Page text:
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Democratising the corporate world

By Ken McKay - posted Tuesday, 22 September 2009

The great corporations which we have grown to speak of rather loosely as trusts are creatures of the State, and the State not only has the right to control them, but it is in duty bound to control them wherever need of such control is shown.

An interesting quote from a speech in 1902, not from a socialist, not from a radical Marxist, but by the then President of the United States of America, Theodore Roosevelt.

A sentiment that has been lost in the western world. Corporations are not naturally occurring bodies, they are created by the state to enable collective capital to be invested in economic ventures beyond the scope of an individual.


Let us look at the recent events with BrisConnect where proxy votes for a shareholders’ meeting were purchased by a party with a commercial interest in the outcome of the ballot. That this situation was at all possible is an indictment on the lack of corporate democracy in Australia. Where else in our society is it legal to purchase votes.

In Queensland accepting or offering a bribe for a vote in elections can attract a criminal sentence of seven years imprisonment. Why is it that in the corporate world proxy votes for shareholder votes can be brazenly bought and no one seems to care?

What sort of democracy allows genuine investors to potentially have an outcome influenced by another party with potentially conflicting interests?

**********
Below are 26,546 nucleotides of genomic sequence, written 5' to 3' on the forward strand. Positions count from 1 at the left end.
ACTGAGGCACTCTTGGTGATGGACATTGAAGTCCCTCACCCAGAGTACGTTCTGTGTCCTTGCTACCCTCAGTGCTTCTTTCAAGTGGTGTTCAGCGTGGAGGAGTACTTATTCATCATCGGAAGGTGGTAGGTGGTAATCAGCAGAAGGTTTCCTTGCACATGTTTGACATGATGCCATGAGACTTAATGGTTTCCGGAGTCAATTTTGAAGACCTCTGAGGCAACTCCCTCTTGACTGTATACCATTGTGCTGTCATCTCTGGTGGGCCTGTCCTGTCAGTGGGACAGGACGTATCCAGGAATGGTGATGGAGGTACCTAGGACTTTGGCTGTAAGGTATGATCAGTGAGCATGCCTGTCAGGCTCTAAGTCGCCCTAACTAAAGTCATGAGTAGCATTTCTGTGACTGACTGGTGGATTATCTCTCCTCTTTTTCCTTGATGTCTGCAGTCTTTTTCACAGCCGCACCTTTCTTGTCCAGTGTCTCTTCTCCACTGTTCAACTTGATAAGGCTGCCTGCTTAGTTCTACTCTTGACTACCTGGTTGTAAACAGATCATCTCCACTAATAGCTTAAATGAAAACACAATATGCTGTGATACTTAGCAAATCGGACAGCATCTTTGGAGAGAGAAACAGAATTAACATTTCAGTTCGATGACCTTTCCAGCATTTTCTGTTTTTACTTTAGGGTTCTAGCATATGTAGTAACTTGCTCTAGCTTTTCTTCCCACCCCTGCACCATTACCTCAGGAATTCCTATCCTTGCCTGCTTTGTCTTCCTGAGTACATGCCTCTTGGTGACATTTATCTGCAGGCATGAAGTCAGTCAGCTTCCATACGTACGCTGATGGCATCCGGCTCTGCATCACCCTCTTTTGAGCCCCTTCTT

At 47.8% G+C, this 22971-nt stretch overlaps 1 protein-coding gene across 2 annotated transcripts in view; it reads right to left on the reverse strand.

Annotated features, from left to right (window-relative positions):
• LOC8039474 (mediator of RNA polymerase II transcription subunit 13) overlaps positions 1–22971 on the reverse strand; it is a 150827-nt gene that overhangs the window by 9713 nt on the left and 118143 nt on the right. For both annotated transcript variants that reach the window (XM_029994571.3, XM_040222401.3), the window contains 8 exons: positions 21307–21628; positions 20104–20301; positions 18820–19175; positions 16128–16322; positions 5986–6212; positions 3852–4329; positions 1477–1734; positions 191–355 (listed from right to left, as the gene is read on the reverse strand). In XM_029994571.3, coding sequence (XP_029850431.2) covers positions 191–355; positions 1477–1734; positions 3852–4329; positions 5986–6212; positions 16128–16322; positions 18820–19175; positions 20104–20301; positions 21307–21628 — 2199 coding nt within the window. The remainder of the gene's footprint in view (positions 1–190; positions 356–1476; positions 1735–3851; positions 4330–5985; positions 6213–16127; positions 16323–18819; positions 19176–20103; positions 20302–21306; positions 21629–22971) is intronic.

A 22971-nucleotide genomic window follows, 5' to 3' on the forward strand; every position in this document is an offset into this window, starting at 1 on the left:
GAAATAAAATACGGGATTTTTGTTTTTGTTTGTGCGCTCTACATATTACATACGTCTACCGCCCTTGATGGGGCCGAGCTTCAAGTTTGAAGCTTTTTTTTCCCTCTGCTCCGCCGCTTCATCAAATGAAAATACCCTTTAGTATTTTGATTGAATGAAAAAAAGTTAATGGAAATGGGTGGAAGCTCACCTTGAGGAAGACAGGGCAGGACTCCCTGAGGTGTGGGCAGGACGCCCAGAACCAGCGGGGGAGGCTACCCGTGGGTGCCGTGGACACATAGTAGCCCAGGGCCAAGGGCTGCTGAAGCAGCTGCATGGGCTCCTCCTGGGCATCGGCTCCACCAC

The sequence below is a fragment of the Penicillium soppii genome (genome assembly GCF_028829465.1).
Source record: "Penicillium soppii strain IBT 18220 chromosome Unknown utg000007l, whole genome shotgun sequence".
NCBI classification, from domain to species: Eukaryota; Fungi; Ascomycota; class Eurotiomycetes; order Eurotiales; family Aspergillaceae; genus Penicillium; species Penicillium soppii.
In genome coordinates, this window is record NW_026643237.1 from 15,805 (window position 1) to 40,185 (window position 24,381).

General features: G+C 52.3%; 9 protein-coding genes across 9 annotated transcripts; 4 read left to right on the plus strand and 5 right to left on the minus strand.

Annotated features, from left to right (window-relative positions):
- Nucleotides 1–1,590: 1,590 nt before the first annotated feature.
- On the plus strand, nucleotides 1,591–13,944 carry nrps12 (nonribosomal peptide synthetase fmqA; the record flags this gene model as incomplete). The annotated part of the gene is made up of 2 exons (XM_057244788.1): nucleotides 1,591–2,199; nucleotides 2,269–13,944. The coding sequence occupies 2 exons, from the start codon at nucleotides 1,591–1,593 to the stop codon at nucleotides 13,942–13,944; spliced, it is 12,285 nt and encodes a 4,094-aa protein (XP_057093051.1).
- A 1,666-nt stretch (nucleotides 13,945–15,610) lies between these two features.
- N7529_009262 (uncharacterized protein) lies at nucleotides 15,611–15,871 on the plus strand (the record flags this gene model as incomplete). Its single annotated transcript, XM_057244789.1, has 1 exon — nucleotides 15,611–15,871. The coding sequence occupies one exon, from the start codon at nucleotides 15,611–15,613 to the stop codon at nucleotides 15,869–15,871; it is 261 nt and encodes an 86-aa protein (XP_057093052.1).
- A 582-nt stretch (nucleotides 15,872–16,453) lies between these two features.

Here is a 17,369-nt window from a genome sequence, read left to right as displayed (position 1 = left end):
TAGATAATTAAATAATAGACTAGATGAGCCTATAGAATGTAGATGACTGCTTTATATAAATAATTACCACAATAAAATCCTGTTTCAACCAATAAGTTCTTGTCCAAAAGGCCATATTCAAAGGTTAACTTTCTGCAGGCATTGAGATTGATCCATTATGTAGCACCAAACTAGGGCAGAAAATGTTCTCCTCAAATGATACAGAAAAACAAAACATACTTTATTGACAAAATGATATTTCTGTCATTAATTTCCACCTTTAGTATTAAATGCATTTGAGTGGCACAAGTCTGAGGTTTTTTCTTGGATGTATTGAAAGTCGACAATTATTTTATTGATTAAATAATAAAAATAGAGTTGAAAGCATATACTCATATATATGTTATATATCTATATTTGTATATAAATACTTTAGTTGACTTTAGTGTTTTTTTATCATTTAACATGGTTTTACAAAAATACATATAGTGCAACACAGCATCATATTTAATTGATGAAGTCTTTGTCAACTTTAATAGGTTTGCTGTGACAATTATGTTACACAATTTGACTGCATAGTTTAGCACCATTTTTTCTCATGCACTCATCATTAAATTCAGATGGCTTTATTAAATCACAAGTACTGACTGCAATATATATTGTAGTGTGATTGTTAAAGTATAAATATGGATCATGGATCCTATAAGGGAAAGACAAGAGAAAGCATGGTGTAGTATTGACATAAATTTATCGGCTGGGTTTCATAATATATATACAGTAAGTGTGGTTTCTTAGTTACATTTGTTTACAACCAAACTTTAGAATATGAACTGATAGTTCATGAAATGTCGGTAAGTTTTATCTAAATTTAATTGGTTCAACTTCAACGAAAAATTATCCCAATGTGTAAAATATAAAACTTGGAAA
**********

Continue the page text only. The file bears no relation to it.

We need to rid the corporate world of the worst traits of a Tammany Hall system. The idea that progress of shareholders votes can be known by the board before the vote is complete is an anathema to transparent democratic process. The ability of boards to manipulate votes by encouraging institutional investors to vote - if a result is going against the wishes of the controlling elites - is typical of the Tammany Hall system that underpins the corporate world.

The recent conduct of the James Hardie board raises significant questions about how we create a system which leads to higher ethical standards.

When a board is guilty of deliberately misleading conduct why should the individuals on the board be able to continue to hide behind the corporate veil? Maybe if the consequence of deliberate misleading conduct was that board members would individually be liable for the cost of rectifying the damages we may have seen the James Hardie board act in a more responsible manner.


If the board members of Visy could be held individually responsible for the damages to their customers from their price fixing it may have forced the company to operate within the spirit of the law.

Corporate Australia spends millions of dollars to seek legal advice on how their operations remain technically legal even if the spirit of the law is broken. We need to fundamentally shift the balance, not to deter legitimate risk taking but to deter shady activities.

Our Corporations laws need to expose those individual board members not protect them. Individuals who serve on boards which are guilty of price manipulations and cartel behaviour deserve to face the full cost of civil torts and to be individually responsible. Maybe then we may see some more ethical behaviour.

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About the Author

Ken McKay is a former Queensland Ministerial Policy Adviser now working in the Queensland Union movement. The views expressed in this article are his views and do not represent the views of past or current employers.

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